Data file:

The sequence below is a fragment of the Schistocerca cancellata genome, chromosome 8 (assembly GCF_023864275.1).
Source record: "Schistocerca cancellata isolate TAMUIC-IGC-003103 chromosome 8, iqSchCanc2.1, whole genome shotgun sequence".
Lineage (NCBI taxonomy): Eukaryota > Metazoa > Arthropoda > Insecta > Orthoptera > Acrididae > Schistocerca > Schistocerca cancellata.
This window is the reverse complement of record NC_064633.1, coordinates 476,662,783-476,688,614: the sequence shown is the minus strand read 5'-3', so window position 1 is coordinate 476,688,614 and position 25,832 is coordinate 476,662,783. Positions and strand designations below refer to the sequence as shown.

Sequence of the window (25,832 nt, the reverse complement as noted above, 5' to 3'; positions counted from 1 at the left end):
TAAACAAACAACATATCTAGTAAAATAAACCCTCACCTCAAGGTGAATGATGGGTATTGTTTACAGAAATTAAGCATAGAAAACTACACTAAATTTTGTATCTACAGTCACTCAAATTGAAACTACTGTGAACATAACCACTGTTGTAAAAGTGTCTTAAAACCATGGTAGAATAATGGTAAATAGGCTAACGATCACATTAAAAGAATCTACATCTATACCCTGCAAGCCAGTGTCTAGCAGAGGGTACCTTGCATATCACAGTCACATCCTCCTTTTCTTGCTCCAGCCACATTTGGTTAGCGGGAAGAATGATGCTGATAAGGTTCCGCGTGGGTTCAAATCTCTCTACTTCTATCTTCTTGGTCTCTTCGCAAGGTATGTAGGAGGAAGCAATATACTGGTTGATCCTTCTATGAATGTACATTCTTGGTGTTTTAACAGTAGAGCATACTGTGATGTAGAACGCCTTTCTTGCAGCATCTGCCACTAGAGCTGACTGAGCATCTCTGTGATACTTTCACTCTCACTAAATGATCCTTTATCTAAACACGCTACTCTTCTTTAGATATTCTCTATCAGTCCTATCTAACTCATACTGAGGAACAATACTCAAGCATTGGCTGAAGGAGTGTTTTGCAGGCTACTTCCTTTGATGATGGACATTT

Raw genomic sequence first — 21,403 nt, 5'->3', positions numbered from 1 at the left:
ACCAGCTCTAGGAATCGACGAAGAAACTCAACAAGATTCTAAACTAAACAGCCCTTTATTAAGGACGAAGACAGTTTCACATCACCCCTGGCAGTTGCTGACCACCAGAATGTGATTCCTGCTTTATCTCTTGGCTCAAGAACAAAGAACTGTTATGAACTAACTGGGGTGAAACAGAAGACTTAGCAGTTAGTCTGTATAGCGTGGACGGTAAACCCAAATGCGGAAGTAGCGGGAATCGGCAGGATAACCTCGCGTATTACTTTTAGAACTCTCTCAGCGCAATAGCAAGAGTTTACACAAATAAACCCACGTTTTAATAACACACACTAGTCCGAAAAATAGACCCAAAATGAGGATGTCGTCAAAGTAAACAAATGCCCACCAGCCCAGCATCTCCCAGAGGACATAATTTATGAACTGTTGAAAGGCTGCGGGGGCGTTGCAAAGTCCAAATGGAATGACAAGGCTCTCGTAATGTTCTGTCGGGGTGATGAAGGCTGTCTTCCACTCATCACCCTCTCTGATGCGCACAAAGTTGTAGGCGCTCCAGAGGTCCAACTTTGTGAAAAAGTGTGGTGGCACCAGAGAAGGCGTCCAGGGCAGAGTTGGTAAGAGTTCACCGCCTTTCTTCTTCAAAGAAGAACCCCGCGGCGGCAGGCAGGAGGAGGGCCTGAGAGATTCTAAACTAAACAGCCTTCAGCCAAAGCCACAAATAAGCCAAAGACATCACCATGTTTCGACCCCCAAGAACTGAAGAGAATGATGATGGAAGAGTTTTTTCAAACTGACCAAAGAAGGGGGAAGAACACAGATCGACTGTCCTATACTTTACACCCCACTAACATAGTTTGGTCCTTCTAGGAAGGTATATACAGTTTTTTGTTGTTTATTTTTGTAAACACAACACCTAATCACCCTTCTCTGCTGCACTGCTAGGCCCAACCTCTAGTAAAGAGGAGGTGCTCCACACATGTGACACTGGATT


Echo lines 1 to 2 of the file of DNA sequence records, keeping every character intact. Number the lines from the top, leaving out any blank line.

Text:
The sequence below is a fragment of the Schistocerca cancellata genome, chromosome 8 (assembly GCF_023864275.1).
Source record: "Schistocerca cancellata isolate TAMUIC-IGC-003103 chromosome 8, iqSchCanc2.1, whole genome shotgun sequence".